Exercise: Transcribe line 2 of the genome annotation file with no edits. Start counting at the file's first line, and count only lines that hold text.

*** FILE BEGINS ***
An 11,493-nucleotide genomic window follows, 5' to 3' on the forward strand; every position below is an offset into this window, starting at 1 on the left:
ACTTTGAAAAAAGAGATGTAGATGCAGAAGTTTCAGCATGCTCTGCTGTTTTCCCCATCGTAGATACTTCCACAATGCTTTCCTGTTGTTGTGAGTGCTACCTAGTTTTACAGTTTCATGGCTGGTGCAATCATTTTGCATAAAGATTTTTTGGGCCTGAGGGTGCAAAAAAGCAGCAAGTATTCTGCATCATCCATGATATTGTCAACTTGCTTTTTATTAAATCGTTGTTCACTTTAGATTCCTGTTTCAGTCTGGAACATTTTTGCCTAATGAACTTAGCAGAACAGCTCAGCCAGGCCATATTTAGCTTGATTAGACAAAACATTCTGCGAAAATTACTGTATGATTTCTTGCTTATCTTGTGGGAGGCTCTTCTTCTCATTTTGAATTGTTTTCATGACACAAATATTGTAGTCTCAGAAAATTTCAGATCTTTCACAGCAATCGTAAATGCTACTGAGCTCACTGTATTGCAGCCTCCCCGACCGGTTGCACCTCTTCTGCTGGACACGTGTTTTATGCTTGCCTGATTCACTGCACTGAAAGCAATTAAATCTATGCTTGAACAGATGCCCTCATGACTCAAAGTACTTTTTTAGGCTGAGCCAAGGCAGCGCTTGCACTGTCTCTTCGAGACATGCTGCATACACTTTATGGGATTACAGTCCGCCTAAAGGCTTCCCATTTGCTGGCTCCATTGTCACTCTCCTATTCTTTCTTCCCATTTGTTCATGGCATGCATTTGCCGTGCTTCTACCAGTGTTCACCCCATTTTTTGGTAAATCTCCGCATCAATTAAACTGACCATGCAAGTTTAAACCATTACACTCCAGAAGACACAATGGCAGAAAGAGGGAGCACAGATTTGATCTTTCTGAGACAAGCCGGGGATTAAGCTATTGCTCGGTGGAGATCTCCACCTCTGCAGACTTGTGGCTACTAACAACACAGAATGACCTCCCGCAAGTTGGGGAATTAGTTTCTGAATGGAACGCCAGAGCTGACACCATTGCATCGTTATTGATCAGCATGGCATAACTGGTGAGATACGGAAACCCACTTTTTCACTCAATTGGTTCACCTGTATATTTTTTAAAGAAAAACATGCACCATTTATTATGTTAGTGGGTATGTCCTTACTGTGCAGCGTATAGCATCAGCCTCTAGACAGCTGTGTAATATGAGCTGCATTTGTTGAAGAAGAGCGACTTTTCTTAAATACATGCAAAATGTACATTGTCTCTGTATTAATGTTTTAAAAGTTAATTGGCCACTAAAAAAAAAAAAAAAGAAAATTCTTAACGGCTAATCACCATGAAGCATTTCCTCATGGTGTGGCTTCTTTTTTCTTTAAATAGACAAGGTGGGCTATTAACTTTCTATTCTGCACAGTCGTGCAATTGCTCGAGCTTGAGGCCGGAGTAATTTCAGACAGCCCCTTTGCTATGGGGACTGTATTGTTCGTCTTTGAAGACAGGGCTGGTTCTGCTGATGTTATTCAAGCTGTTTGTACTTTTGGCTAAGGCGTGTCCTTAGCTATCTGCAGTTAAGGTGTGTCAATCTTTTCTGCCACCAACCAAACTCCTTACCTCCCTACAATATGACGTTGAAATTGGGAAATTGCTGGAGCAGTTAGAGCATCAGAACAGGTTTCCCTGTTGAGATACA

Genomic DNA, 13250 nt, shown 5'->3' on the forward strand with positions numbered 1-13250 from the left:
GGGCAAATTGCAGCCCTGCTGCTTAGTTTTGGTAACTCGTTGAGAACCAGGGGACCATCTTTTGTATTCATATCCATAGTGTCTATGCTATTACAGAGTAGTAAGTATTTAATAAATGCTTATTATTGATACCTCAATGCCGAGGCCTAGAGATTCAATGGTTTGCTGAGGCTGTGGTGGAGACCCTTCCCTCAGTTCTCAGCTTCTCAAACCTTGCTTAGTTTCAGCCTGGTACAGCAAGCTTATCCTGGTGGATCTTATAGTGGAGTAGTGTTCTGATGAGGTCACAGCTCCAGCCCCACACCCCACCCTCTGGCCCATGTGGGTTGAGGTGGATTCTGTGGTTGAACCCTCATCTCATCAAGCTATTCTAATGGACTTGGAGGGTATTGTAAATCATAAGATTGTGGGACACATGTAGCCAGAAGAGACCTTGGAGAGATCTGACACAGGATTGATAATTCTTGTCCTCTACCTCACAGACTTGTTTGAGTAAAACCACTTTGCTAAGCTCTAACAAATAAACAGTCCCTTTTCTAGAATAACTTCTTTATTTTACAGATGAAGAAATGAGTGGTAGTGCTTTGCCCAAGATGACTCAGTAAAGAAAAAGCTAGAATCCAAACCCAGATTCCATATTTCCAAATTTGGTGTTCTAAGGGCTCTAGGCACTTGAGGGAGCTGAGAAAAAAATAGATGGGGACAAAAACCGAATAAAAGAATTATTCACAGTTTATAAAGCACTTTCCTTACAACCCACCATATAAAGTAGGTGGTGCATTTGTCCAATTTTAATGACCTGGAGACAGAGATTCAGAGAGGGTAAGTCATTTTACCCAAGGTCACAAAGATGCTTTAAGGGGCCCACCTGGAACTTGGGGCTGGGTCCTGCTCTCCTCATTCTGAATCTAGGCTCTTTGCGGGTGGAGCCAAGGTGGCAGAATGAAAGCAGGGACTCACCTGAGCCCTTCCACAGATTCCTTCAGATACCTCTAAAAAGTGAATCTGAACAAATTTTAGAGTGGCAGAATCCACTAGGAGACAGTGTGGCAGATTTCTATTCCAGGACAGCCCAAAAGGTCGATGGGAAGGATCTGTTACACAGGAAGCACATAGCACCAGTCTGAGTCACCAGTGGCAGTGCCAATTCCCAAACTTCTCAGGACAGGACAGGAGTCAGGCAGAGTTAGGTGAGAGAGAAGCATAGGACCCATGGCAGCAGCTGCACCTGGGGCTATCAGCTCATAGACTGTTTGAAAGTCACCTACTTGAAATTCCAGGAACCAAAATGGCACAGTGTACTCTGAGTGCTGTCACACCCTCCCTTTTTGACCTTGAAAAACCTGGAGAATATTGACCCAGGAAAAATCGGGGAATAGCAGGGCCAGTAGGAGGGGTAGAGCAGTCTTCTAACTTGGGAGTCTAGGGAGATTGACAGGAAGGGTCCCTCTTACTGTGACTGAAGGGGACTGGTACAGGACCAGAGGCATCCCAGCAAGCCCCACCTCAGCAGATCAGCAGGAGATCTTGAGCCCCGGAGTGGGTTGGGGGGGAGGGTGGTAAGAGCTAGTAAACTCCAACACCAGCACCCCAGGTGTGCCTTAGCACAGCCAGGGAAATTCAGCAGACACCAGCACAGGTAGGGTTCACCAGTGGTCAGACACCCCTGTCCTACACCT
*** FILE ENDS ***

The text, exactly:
ACTTTGAAAAAAGAGATGTAGATGCAGAAGTTTCAGCATGCTCTGCTGTTTTCCCCATCGTAGATACTTCCACAATGCTTTCCTGTTGTTGTGAGTGCTACCTAGTTTTACAGTTTCATGGCTGGTGCAATCATTTTGCATAAAGATTTTTTGGGCCTGAGGGTGCAAAAAAGCAGCAAGTATTCTGCATCATCCATGATATTGTCAACTTGCTTTTTATTAAATCGTTGTTCACTTTAGATTCCTGTTTCAGTCTGGAACATTTTTGCCTAATGAACTTAGCAGAACAGCTCAGCCAGGCCATATTTAGCTTGATTAGACAAAACATTCTGCGAAAATTACTGTATGATTTCTTGCTTATCTTGTGGGAGGCTCTTCTTCTCATTTTGAATTGTTTTCATGACACAAATATTGTAGTCTCAGAAAATTTCAGATCTTTCACAGCAATCGTAAATGCTACTGAGCTCACTGTATTGCAGCCTCCCCGACCGGTTGCACCTCTTCTGCTGGACACGTGTTTTATGCTTGCCTGATTCACTGCACTGAAAGCAATTAAATCTATGCTTGAACAGATGCCCTCATGACTCAAAGTACTTTTTTAGGCTGAGCCAAGGCAGCGCTTGCACTGTCTCTTCGAGACATGCTGCATACACTTTATGGGATTACAGTCCGCCTAAAGGCTTCCCATTTGCTGGCTCCATTGTCACTCTCCTATTCTTTCTTCCCATTTGTTCATGGCATGCATTTGCCGTGCTTCTACCAGTGTTCACCCCATTTTTTGGTAAATCTCCGCATCAATTAAACTGACCATGCAAGTTTAAACCATTACACTCCAGAAGACACAATGGCAGAAAGAGGGAGCACAGATTTGATCTTTCTGAGACAAGCCGGGGATTAAGCTATTGCTCGGTGGAGATCTCCACCTCTGCAGACTTGTGGCTACTAACAACACAGAATGACCTCCCGCAAGTTGGGGAATTAGTTTCTGAATGGAACGCCAGAGCTGACACCATTGCATCGTTATTGATCAGCATGGCATAACTGGTGAGATACGGAAACCCACTTTTTCACTCAATTGGTTCACCTGTATATTTTTTAAAGAAAAACATGCACCATTTATTATGTTAGTGGGTATGTCCTTACTGTGCAGCGTATAGCATCAGCCTCTAGACAGCTGTGTAATATGAGCTGCATTTGTTGAAGAAGAGCGACTTTTCTTAAATACATGCAAAATGTACATTGTCTCTGTATTAATGTTTTAAAAGTTAATTGGCCACTAAAAAAAAAAAAAAAGAAAATTCTTAACGGCTAATCACCATGAAGCATTTCCTCATGGTGTGGCTTCTTTTTTCTTTAAATAGACAAGGTGGGCTATTAACTTTCTATTCTGCACAGTCGTGCAATTGCTCGAGCTTGAGGCCGGAGTAATTTCAGACAGCCCCTTTGCTATGGGGACTGTATTGTTCGTCTTTGAAGACAGGGCTGGTTCTGCTGATGTTATTCAAGCTGTTTGTACTTTTGGCTAAGGCGTGTCCTTAGCTATCTGCAGTTAAGGTGTGTCAATCTTTTCTGCCACCAACCAAACTCCTTACCTCCCTACAATATGACGTTGAAATTGGGAAATTGCTGGAGCAGTTAGAGCATCAGAACAGGTTTCCCTGTTGAGATACA